Sometime after his move to Western Australia Clarke became a self-employed livestock dealer. He took pride in being given 90 days credit on outstanding bills, instead of the usual 30, because it showed he was regarded as a trustworthy payer. Unfortunately he lost his business as a result of the Depression. At one stage he became an itinerant worker, moving around the country looking for work. Later he moved with his family to Melbourne, apparently on the way back to Tasmania, but the family ended up staying in Melbourne - probably in the suburb of Preston. Clarke worked as a bank messenger for the remainder of his working life. It was a position of trust as it included being witness when bank notes were cancelled. Preference was apparently given to returned servicemen in allocating these sorts of jobs.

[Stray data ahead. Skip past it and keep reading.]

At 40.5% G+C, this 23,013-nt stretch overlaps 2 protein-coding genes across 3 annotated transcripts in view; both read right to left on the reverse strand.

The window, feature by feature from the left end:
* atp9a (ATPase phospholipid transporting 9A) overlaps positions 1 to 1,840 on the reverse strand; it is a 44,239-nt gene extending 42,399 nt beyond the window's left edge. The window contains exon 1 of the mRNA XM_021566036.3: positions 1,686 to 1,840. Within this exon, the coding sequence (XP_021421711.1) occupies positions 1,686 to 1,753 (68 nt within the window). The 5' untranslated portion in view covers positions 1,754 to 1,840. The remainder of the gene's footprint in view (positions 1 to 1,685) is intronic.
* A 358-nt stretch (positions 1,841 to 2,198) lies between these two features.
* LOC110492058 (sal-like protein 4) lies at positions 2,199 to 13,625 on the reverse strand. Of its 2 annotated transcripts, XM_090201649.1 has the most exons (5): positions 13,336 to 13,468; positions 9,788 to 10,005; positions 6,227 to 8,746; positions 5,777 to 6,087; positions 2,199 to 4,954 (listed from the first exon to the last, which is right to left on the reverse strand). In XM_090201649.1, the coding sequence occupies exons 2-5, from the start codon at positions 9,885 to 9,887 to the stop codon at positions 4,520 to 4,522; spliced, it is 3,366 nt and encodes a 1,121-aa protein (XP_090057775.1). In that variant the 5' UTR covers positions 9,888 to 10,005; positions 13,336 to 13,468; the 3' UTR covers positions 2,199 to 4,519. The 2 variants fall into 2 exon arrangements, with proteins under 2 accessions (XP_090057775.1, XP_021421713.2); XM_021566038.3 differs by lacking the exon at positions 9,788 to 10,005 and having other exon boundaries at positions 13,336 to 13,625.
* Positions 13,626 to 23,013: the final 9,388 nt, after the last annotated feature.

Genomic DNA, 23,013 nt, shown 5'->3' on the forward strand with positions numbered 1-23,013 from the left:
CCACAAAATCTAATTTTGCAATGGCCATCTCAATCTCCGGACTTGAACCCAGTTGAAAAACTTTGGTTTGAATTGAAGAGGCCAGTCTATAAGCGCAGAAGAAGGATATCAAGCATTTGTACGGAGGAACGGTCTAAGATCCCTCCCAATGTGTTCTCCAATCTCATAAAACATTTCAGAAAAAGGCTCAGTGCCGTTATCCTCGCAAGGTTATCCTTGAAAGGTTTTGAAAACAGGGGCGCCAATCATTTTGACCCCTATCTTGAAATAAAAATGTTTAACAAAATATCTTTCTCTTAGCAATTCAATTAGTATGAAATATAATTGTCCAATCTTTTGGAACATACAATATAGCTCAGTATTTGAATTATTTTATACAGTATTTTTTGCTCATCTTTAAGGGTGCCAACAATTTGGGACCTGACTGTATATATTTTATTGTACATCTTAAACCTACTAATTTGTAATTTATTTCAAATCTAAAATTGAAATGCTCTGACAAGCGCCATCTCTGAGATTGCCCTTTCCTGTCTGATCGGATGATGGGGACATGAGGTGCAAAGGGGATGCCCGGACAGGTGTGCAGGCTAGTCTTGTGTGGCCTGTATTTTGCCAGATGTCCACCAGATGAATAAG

Clarke served in the army again during World War II - in store and supply duties. Not long after the war, in 1948, his wife Vera Poppye Witzerman passed away, aged 52.

The wounds he suffered during World War I finally caught up with him: he was quite ill around the time he retired in the 1950s. He recovered after surgery for what was probably residual damage from the bullet wound which he received in Gallipoli. Part of his intestine had to be removed. His son once said that he was hit 'in the water', meaning a bullet struck him while he was about to board one of the small boats in the dark to leave the Gallipoli beach head. His grandson recalls being aware that he suffered some pain, 'because he lived with us for the last year of his life and I remember him talking about it just occasionally. He used to wear a neck brace when sleeping at times. He later served in France, was injured by gas and had to be evacuated to Australia before the war ended. I recall he had a bad cough and some difficulty talking because of a bronchial condition caused by exposure to gas.'